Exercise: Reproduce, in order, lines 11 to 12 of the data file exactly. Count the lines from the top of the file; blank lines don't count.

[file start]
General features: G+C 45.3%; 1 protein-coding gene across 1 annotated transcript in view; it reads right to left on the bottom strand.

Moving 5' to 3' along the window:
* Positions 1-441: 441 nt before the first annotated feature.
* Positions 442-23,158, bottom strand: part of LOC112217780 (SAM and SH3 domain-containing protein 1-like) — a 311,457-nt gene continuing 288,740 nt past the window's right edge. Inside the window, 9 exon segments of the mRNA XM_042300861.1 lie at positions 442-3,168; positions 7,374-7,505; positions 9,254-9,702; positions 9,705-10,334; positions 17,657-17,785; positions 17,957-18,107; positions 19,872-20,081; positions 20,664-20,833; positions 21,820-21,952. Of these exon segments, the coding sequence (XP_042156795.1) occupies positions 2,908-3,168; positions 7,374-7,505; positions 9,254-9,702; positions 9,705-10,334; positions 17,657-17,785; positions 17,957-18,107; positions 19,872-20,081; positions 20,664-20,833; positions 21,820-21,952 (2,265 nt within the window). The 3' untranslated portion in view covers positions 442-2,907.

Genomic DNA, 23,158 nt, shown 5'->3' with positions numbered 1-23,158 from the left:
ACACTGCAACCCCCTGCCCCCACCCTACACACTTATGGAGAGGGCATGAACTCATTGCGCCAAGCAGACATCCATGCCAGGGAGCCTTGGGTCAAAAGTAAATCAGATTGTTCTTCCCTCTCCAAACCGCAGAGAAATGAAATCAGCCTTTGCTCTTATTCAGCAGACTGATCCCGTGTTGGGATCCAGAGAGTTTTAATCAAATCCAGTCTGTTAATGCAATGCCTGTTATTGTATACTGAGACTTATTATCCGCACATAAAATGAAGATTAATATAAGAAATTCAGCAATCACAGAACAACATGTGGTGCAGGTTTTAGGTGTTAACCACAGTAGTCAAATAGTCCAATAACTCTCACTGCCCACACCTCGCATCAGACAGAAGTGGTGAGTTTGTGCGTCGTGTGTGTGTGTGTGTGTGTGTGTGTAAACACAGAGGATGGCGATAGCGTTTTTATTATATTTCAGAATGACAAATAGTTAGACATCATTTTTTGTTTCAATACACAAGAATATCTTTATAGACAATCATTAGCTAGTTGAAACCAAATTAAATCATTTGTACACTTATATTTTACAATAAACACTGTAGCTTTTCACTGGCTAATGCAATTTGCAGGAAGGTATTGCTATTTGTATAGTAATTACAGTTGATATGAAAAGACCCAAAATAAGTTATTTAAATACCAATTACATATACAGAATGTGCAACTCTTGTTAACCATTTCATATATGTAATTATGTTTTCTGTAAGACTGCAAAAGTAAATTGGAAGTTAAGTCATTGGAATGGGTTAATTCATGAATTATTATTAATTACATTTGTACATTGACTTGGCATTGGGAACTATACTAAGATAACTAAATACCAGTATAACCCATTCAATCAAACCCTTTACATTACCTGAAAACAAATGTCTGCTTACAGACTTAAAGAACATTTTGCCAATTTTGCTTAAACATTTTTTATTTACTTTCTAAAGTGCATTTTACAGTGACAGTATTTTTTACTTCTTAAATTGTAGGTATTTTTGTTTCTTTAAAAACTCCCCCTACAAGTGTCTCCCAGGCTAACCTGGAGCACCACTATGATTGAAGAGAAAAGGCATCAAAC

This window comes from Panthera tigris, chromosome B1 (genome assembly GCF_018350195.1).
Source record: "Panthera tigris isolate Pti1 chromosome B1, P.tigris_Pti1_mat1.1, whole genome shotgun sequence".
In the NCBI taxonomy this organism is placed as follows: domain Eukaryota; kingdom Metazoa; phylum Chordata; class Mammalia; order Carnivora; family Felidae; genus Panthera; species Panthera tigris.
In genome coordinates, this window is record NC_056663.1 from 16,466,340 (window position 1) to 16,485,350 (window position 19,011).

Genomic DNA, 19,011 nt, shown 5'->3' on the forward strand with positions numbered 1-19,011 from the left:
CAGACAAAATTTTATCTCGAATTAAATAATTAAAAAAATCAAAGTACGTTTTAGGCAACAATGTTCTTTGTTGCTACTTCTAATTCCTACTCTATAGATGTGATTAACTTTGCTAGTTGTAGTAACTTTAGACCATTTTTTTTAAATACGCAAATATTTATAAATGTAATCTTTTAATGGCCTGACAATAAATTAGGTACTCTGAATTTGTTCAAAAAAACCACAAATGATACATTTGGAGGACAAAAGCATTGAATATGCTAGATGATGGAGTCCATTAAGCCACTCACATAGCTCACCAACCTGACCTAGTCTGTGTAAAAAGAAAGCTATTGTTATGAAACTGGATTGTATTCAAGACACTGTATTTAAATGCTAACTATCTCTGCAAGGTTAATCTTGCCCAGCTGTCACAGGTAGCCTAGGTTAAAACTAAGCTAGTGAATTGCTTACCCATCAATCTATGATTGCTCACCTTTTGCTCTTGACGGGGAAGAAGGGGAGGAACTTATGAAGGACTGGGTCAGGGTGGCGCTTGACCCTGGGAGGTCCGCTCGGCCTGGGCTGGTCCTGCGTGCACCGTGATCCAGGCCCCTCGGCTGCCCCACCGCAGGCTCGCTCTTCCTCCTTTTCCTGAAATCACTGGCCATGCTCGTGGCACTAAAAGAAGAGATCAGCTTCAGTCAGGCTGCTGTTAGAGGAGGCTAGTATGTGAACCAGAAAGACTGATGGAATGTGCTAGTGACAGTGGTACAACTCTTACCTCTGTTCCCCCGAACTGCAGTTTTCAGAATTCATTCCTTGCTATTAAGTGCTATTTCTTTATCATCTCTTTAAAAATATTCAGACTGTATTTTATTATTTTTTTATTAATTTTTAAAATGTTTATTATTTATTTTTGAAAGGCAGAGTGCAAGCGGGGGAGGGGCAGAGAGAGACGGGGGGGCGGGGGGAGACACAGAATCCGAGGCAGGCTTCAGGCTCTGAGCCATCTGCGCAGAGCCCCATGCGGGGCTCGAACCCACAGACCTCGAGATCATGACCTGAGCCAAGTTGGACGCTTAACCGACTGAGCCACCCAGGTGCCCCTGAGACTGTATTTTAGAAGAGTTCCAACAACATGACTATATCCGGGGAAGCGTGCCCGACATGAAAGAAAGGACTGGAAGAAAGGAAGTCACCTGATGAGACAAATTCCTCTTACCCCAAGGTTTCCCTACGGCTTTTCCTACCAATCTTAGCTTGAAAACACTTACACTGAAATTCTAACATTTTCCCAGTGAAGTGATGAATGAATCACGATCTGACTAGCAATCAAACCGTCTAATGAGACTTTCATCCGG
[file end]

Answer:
Genomic DNA, 19,011 nt, shown 5'->3' on the forward strand with positions numbered 1-19,011 from the left:
CAGACAAAATTTTATCTCGAATTAAATAATTAAAAAAATCAAAGTACGTTTTAGGCAACAATGTTCTTTGTTGCTACTTCTAATTCCTACTCTATAGATGTGATTAACTTTGCTAGTTGTAGTAACTTTAGACCATTTTTTTTAAATACGCAAATATTTATAAATGTAATCTTTTAATGGCCTGACAATAAATTAGGTACTCTGAATTTGTTCAAAAAAACCACAAATGATACATTTGGAGGACAAAAGCATTGAATATGCTAGATGATGGAGTCCATTAAGCCACTCACATAGCTCACCAACCTGACCTAGTCTGTGTAAAAAGAAAGCTATTGTTATGAAACTGGATTGTATTCAAGACACTGTATTTAAATGCTAACTATCTCTGCAAGGTTAATCTTGCCCAGCTGTCACAGGTAGCCTAGGTTAAAACTAAGCTAGTGAATTGCTTACCCATCAATCTATGATTGCTCACCTTTTGCTCTTGACGGGGAAGAAGGGGAGGAACTTATGAAGGACTGGGTCAGGGTGGCGCTTGACCCTGGGAGGTCCGCTCGGCCTGGGCTGGTCCTGCGTGCACCGTGATCCAGGCCCCTCGGCTGCCCCACCGCAGGCTCGCTCTTCCTCCTTTTCCTGAAATCACTGGCCATGCTCGTGGCACTAAAAGAAGAGATCAGCTTCAGTCAGGCTGCTGTTAGAGGAGGCTAGTATGTGAACCAGAAAGACTGATGGAATGTGCTAGTGACAGTGGTACAACTCTTACCTCTGTTCCCCCGAACTGCAGTTTTCAGAATTCATTCCTTGCTATTAAGTGCTATTTCTTTATCATCTCTTTAAAAATATTCAGACTGTATTTTATTATTTTTTTATTAATTTTTAAAATGTTTATTATTTATTTTTGAAAGGCAGAGTGCAAGCGGGGGAGGGGCAGAGAGAGACGGGGGGGCGGGGGGAGACACAGAATCCGAGGCAGGCTTCAGGCTCTGAGCCATCTGCGCAGAGCCCCATGCGGGGCTCGAACCCACAGACCTCGAGATCATGACCTGAGCCAAGTTGGACGCTTAACCGACTGAGCCACCCAGGTGCCCCTGAGACTGTATTTTAGAAGAGTTCCAACAACATGACTATATCCGGGGAAGCGTGCCCGACATGAAAGAAAGGACTGGAAGAAAGGAAGTCACCTGATGAGACAAATTCCTCTTACCCCAAGGTTTCCCTACGGCTTTTCCTACCAATCTTAGCTTGAAAACACTTACACTGAAATTCTAACATTTTCCCAGTGAAGTGATGAATGAATCACGATCTGACTAGCAATCAAACCGTCTAATGAGACTTTCATCCGG